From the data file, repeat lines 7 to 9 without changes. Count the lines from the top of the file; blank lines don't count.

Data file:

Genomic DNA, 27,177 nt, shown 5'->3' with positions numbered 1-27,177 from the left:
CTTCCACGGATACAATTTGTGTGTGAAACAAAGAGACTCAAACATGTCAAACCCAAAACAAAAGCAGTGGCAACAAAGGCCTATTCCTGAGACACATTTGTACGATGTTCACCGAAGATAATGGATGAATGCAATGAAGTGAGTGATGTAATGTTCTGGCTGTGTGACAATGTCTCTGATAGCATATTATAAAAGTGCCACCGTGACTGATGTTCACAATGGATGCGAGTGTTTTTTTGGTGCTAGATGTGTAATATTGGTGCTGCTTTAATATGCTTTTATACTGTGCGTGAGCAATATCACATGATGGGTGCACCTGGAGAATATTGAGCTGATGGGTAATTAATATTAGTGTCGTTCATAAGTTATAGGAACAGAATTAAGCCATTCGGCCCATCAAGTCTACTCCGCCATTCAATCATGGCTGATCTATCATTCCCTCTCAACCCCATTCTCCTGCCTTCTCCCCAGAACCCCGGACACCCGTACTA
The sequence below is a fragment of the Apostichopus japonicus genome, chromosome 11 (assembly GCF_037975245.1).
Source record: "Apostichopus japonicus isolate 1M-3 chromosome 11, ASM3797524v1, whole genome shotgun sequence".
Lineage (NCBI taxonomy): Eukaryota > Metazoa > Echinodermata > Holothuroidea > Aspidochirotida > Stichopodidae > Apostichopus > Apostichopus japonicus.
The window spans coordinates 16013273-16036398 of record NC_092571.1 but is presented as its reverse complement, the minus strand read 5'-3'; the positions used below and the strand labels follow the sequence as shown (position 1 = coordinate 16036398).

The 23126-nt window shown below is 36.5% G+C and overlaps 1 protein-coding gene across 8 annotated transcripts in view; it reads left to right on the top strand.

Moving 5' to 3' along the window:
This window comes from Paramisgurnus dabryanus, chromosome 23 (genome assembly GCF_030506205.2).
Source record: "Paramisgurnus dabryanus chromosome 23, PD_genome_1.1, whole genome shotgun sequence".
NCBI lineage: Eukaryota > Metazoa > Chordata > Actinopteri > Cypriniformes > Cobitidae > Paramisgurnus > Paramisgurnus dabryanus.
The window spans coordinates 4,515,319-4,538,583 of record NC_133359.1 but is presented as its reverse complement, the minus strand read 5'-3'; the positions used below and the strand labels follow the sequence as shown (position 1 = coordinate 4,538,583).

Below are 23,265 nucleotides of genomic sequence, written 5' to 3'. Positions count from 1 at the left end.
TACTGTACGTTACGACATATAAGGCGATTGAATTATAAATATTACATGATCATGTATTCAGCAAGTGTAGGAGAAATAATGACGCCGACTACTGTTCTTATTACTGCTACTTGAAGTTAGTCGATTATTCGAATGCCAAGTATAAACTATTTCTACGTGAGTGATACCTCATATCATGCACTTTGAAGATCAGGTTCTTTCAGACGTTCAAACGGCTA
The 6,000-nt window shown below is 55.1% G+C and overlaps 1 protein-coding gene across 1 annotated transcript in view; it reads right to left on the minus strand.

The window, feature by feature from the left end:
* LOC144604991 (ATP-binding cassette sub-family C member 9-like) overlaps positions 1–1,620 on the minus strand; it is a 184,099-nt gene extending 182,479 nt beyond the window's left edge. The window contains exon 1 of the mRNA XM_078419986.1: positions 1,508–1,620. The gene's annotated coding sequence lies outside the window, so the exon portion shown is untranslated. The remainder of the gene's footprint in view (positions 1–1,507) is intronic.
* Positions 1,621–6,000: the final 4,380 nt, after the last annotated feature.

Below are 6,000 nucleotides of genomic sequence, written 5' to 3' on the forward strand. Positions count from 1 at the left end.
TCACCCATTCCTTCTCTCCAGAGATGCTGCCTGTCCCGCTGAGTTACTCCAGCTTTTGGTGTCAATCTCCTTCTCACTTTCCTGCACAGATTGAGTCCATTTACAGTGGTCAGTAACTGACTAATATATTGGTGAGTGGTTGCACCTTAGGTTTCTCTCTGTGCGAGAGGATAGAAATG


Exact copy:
The 23126-nt window shown below is 36.5% G+C and overlaps 1 protein-coding gene across 8 annotated transcripts in view; it reads left to right on the top strand.

Moving 5' to 3' along the window:
This window comes from Paramisgurnus dabryanus, chromosome 23 (genome assembly GCF_030506205.2).